7. Bloggin says:

    The Volt is not competing with a $199/mo lease, because 76+ mile full EV consumer is not the same as the 380+ mile plug-in hybrid customer.

    I think the Fusion Energi $5,500 incentive had more to do with it.

    Currently the 2013 Fusion Energi SE has 0% for 60 months and $3,000 Bonus Cash, or $4,500 Cash Back, then add the $1,000 Competitive Lease Cash if you are getting out of a another automakers lease.

    With most trips less than 20 miles, and owners charging the 21 EV mile Energi vehicles ever 4 trips or just 6 days a week, if you can upgrade and get a nicer, larger 5 passenger sedan for the same money, why not.

    But we will see once Ford decides to offer the electrified vehicle sales numbers later this week.

    1. Ocean Railroader says:

      The Nissan Leaf along with the Tesla could become a challenge for the 380 mile plug in volt if they start raising their ranges from 75 to 120’s and 200 miles and if some type of 300 mile or 400 mile range car battery system comes out in the next five years it could very well be the flood lapping at around GM’s feet.

    2. Jay Cole says:

      I’m not suggesting Chevy should offer a $199 lease at all – the Volt has all the advantages you point out as an EREV, but their current offer is not reflecting the price reduction vis-à-vis what customer could on the car get last year, and to what the rest of the market is seeing (rightly or wrongly) in the market now.

      Something like a $249 with $1,999 down, or a flat $299 (nothing down) deal is probably the sweet spot for GM. I think that is probably what we will see…they tried out this lease deal to see if it would fly, doesn’t look like it.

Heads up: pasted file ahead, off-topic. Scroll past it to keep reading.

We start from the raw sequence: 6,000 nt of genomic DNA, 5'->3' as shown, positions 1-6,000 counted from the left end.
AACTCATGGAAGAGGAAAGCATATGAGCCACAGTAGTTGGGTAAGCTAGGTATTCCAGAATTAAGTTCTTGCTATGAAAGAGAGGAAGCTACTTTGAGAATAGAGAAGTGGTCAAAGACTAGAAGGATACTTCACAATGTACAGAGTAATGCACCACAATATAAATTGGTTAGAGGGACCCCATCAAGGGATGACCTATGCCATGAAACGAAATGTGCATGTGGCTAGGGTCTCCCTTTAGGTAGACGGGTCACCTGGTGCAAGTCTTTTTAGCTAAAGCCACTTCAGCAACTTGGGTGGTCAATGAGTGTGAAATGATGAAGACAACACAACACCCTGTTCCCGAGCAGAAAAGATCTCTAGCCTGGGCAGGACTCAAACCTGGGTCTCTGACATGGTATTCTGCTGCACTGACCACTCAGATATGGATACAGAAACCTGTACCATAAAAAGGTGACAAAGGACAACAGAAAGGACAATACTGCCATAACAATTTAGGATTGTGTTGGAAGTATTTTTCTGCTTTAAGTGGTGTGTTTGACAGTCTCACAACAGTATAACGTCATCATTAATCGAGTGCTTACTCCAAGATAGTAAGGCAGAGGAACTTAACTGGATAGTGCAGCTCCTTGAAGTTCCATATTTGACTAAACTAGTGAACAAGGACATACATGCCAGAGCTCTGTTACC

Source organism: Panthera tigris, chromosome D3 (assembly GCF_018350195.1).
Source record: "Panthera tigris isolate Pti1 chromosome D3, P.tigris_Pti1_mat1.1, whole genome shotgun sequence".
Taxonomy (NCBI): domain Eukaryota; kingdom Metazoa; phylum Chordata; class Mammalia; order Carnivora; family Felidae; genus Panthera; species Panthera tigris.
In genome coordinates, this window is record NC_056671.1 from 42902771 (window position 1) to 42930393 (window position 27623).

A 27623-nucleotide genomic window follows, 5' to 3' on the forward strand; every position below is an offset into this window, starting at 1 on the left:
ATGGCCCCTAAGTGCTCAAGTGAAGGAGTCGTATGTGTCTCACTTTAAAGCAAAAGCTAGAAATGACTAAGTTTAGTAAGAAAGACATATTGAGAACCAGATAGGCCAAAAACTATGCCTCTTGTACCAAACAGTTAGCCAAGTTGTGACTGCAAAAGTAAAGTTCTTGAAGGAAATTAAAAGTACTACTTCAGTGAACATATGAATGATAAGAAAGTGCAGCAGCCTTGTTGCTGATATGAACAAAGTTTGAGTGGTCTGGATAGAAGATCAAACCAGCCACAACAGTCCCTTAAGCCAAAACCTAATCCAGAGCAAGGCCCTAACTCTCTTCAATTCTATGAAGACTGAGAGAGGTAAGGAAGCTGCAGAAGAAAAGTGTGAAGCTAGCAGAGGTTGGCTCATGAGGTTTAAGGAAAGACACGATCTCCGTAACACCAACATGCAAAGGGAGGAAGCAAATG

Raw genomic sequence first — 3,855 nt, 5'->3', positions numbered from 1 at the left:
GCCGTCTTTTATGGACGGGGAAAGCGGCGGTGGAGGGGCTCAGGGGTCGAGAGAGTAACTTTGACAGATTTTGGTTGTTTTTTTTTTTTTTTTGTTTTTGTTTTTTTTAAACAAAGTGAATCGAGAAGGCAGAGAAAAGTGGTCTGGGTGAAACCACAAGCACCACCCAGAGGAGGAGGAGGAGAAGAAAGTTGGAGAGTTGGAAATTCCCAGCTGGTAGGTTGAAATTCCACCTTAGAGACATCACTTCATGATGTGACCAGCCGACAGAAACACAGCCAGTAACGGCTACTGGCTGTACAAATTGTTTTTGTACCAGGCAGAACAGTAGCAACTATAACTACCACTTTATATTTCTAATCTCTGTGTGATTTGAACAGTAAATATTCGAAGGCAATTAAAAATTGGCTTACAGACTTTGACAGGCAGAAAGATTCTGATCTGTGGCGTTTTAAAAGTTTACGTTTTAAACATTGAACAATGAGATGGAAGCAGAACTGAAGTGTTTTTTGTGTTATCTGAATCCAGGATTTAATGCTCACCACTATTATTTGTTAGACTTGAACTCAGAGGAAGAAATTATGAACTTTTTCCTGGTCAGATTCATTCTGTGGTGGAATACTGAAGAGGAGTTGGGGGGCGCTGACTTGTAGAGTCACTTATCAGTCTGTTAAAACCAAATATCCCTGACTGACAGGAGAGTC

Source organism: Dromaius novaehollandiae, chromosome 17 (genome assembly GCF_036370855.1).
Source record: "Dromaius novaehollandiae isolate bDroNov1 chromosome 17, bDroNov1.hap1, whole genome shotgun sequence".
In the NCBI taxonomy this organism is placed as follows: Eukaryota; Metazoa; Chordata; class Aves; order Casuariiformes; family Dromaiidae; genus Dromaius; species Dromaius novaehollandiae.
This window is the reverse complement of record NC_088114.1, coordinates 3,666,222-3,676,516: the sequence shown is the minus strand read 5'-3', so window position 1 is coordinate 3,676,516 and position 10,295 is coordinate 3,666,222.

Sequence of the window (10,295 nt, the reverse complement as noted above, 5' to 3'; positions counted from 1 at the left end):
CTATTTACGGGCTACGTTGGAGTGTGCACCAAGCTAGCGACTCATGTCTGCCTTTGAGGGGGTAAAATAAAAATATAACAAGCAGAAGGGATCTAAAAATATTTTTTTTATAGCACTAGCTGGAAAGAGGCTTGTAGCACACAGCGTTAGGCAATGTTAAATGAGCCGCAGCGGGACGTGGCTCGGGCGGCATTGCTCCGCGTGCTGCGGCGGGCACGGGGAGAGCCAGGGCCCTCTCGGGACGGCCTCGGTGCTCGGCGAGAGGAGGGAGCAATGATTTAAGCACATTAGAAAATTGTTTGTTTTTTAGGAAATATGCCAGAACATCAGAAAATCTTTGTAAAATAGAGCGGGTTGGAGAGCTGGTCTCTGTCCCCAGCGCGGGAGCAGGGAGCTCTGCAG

Sidenote: We’ll get Ford’s numbers mid-afternoon tomorrow, I’ll pencil your guess in on the Fusion Energi for like 2,200 to make up the Volt’s number? …I’m just kidding

      1. Ocean Railroader says:

        If they fix the lease like with what you are saying it could help improve things. As for the Fusion Energi going up to 2,220 to make up the Volt’s sales number that could happen if they cut the price solidly by $4,000. But most likely I think it couldn’t be out of the question for the Fusion or the plug in C max to break 800 or even get up to a 1000 this month considering how steadily it’s sales have been going up even with the existing prices.

      2. Bloggin says:

        lol…that would be a huge sales month for Fusion Energi if that happened. It would just be nice if Ford could hold on to the 600 monthly for each Energi vehicle for Sept.

        Yeah, GM should drop the lease price and down payment since the vehicle price has dropped by $4k. Zero down seems to work for Toyota when they want to move inventory. Even if they raise the monthly lease price a bit.

        1. Jay Cole says:

          I think Ford would be tickled pink to have the Fusion Energi above 600 each month…that’s a great result. But for sure they want the C-Max Energi to sell in more volume than the Fusion.

      3. Thomas J. Thias says:

        Jay, The day the BMW 3, Mercedes Benz C-Class, Acura TL, Lexius IS gets ripped on this fine blog or it is argued that the Volts’ costs are to high is the day that I will gain respect for certain antiVolt types rendering opinions here.

        Us News and World Reports rates the Chevy Volt Extended Range Electric Vehicle as 10th best in a field of 20 of the ‘Best Upscale Midsized Cars” in the world.

        http://usnews.rankingsandreviews.com/cars-trucks/rankings/Upscale-Midsize-Cars/

        1. Jay Cole says:

          I’m not a fan of the C-Class, Acura TL or Lexus IS if it helps. I am a fan of the Volt though, (= I think sometimes when we try to project/explain sales or a particular soft patch of any EV it sometimes gets interpreted as not being positive on a car…which is not the case.

        2. Charlie H says:

          Thias,

          Each of those cars offers a level of refinement that the Volt does not touch. And they are cars that people want, will buy without tax credits and which make money for their manufacturers. They are successes.

          1. David Stone says:

            because the fuel they buy is subsidizes, both directly and indirectly, leading to a cost of ownership credit.

            1. Charlie H says:

              I would support a very significant, behavior-modifying carbon or gas tax.

              But the marketplace is what it is. People see gas as cheap – cheaper than an EV fuelled by electricity. The Benz, Acura and Lexus sell because they appeal to people.

          2. Nate says: